There’s no shortage of consulting advice and press clippings that will state the importance of actionable data for companies as a selling, operational and marketing strategy. Big data, it used to be called. But there’s a new data revolution underway and this one is on the consumer side, as financial data aggregators are very much in the news.
The latest developments come from Mastercard. Last week, the Department of Justice gave the green light to Mastercard’s $825 million acquisition of data aggregator Finicity. Finicity bills itself as an open banking platform, and while that is certainly an attraction as the concept takes hold in the US, for now Finicity is an important portal through which consumers can achieve transparency with their bank as well as plan their current and future financial state. It is an open banking platform on one level and it also is a data management platform for consumers on another. As consumer-permissioned data sharing continues to grow, data aggregators become crucial allies for banks and credit card companies.
Craig Vosburg, Mastercard’s president, North America, told Karen Webster in a recent conversation that the deal will better enable people to access and control their data.
“There’s an important role to be played for a trusted intermediary to facilitate that exchange of consumer data in a responsible way that helps encourage innovation,” Vosburg told Webster
The deal will also give rise to strategic collaborations between traditional financial institutions and tech-nimble FinTechs. The end result: Innovation that benefits all stakeholders — banks, digital-first firms (and digital-only ones) and consumers alike.
Vosburg said the movement toward such innovation starts with the data, but doesn’t necessarily end with the payment. Rather, there’s a significant greenfield opportunity to develop new use cases for everyday financial life.
Open banking allows third-party apps and companies to access consumers’ account-level and other financial data (with the express permission of the customers). It is the law in the European Union and is inching toward adoption in the U.S. Vosburg is looking beyond open banking as a concept and said that open banking in general — and the Finicity acquisition specifically — can be viewed as a “new rail in our network of rails. That’s a rail for data and the exchange of data in the right ways, with the right levels of security [and] with the right levels of consumer consent.”
He said the concept of an added rail can bring different stakeholders together to meet consumers’ evolving needs. Those needs will most easily be met by innovative, digital-first firms working with incumbent big banks that want to improve underwriting, broaden wealth management offerings and cement relationships with end consumers, Vosburg said.
Exactly how consumer data gets accessed and maintained has been a source of some controversy, especially around the concept of screen-scraping, which has been a method used by aggregators to access data, but which has more recently pivoted to application programming interfaces (APIs). Vosburg said the correct way to move toward open banking is through APIs, where link-ups with Finicity touch 50 percent of U.S. bank accounts. He said allowing consumer consent to effectively control data access is the right approach to data security.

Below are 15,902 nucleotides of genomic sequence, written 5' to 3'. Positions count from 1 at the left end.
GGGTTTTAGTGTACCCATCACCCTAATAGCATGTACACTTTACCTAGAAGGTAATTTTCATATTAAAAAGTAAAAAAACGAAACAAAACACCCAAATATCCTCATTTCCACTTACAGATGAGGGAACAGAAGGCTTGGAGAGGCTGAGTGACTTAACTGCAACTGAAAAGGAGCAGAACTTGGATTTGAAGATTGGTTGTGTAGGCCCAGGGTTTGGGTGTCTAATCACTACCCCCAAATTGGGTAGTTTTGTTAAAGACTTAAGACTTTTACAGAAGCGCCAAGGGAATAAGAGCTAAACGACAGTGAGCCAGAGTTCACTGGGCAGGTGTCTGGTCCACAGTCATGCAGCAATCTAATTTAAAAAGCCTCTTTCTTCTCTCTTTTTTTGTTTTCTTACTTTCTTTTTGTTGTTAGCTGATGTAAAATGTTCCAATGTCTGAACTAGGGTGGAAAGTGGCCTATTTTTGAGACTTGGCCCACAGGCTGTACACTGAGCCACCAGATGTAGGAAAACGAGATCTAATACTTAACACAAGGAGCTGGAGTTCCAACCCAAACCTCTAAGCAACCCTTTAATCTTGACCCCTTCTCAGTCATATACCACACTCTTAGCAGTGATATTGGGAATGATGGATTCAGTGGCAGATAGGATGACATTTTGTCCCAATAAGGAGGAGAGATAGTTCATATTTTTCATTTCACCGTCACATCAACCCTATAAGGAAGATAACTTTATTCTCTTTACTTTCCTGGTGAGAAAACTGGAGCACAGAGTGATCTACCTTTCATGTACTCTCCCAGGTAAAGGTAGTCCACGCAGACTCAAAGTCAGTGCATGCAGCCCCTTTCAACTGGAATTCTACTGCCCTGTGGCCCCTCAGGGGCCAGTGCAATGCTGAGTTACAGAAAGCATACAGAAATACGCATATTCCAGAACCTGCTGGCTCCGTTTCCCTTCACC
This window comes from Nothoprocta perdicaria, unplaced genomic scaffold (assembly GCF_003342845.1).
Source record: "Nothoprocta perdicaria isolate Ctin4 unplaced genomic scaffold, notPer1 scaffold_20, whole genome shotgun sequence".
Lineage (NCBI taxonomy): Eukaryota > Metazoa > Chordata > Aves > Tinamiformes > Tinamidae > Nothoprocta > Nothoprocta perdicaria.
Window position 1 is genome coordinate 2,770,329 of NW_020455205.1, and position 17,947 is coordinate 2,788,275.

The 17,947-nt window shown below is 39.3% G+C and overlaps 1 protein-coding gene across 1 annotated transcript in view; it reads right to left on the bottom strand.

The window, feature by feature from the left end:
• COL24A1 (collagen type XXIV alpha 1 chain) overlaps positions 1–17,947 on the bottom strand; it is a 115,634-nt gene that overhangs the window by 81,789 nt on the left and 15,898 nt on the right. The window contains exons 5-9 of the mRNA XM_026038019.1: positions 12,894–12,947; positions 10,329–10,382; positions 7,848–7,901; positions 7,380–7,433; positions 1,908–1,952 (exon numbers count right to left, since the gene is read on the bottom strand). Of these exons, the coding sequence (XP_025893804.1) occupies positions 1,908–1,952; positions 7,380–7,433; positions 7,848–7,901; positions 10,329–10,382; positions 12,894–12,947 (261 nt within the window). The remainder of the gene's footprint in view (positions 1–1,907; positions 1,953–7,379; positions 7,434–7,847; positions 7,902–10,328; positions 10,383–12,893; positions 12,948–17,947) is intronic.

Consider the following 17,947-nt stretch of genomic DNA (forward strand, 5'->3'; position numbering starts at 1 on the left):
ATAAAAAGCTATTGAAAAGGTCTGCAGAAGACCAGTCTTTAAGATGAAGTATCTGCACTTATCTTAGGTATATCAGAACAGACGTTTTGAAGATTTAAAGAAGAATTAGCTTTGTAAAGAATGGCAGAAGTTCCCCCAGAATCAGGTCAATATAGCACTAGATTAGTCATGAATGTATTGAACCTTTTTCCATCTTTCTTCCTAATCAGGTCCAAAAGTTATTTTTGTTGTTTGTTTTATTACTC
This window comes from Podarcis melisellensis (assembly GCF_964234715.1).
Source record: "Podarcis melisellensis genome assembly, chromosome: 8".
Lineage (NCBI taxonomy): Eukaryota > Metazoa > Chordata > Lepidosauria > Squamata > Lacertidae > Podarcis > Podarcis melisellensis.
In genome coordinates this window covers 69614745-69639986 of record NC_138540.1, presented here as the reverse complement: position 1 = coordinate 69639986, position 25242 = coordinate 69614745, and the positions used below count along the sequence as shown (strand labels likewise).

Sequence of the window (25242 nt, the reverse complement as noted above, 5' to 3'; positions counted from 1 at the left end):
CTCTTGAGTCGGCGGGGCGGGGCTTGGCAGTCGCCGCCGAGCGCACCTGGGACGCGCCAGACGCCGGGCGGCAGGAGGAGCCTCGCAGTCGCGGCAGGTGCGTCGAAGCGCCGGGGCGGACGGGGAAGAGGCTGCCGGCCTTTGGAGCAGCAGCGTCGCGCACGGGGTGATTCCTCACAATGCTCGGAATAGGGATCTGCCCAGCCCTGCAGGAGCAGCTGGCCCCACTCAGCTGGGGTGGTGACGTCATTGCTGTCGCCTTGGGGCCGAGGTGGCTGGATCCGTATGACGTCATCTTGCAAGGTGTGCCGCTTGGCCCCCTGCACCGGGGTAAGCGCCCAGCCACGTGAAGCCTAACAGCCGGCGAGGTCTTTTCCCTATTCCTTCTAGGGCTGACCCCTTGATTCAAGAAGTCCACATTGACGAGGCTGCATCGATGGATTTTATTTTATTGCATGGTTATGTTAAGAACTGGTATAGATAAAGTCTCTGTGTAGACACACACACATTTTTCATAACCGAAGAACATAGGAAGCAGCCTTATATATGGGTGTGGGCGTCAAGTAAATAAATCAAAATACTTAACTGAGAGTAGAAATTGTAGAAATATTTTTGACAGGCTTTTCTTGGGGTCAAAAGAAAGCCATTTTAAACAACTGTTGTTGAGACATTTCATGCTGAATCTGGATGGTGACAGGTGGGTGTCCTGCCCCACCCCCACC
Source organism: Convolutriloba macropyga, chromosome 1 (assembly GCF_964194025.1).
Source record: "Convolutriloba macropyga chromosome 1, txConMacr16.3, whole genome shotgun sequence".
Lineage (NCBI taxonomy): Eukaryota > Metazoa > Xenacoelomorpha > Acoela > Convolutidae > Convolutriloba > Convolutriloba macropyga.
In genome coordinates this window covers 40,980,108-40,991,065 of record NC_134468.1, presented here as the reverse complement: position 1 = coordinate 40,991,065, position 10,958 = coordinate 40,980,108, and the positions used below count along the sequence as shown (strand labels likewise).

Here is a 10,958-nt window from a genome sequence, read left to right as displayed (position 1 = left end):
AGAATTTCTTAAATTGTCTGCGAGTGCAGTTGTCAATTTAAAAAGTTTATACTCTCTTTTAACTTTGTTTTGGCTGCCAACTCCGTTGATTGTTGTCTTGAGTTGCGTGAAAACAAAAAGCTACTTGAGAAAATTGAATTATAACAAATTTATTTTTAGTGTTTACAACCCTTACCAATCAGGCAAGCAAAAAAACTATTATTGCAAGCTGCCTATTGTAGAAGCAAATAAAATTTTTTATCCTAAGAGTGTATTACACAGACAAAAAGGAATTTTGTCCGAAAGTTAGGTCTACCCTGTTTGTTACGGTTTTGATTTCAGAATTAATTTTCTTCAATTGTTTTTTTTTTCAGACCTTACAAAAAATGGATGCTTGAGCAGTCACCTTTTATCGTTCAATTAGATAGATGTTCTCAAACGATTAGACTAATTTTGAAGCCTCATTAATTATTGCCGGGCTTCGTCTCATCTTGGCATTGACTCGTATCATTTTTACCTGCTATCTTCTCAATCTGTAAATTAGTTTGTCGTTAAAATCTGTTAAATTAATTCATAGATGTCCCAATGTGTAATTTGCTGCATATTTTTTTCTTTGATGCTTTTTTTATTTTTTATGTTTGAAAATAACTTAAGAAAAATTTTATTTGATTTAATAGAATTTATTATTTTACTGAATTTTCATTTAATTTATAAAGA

That’s better than using log-in credentials that are enablers of scraping. Vosburg said those present “obvious targets” for cybercriminals, which can present a burden on bank infrastructure and back offices.
He said the collaborative approach across a wide spectrum of users means that data providers are “willing and complicit, and in agreement on what data is being shared.” Vosburg added that benefits accrue to banks that not only connect with Finicity to provide consumer-level data, but also consume the same data to expand, improve on and even craft new business lines and boost financial inclusion.
He said that with the addition of Finicity, Mastercard will continue to work with a nonprofit organization known as the Financial Data Exchange (FDX). FDX’s stated goal is to unify the financial sector around standardized data-sharing efforts given markets’ growing enthusiasm for open banking.
“It’s important for the industry and for the full breadth of stakeholders to collectively work towards an approach that is responsible and can be executed well,” Vosburg said.
He argued that data sharing is also an area that the U.S. Consumer Finance Protection Bureau (CFPB) will eventually look at as well. “It’s on their docket,” Vosburg said. “I don’t believe they’ve gotten to it yet, but they will.”
For now, Vosburg said some level of education is in order.
In some cases, consumers might not understand what they’ve given a third party permission to do. And the conventional wisdom that banks lose out to FinTechs or that open banking is a zero-sum game is simply not true, Vosburg said. Rather, many banks are becoming more strategic with digital efforts and can leverage their deep relationships and resources to find new revenue streams amid the trend toward open banking.
Looking at the roadmap ahead for open banking, Vosburg noted that the initial use cases might focus on traditional offerings across credit, personal financial management and aggregated account data. That will speed and streamline everything from account openings to onboarding to the creation of digital wallets.
Vosburg added that where financial, asset-level and transactional information can be gathered and presented with ease, firms across any number of verticals can benefit. He pointed to bill payments and identity verification as examples.
“We haven’t even begun to think of all of the potential applications for open banking,” Vosburg said.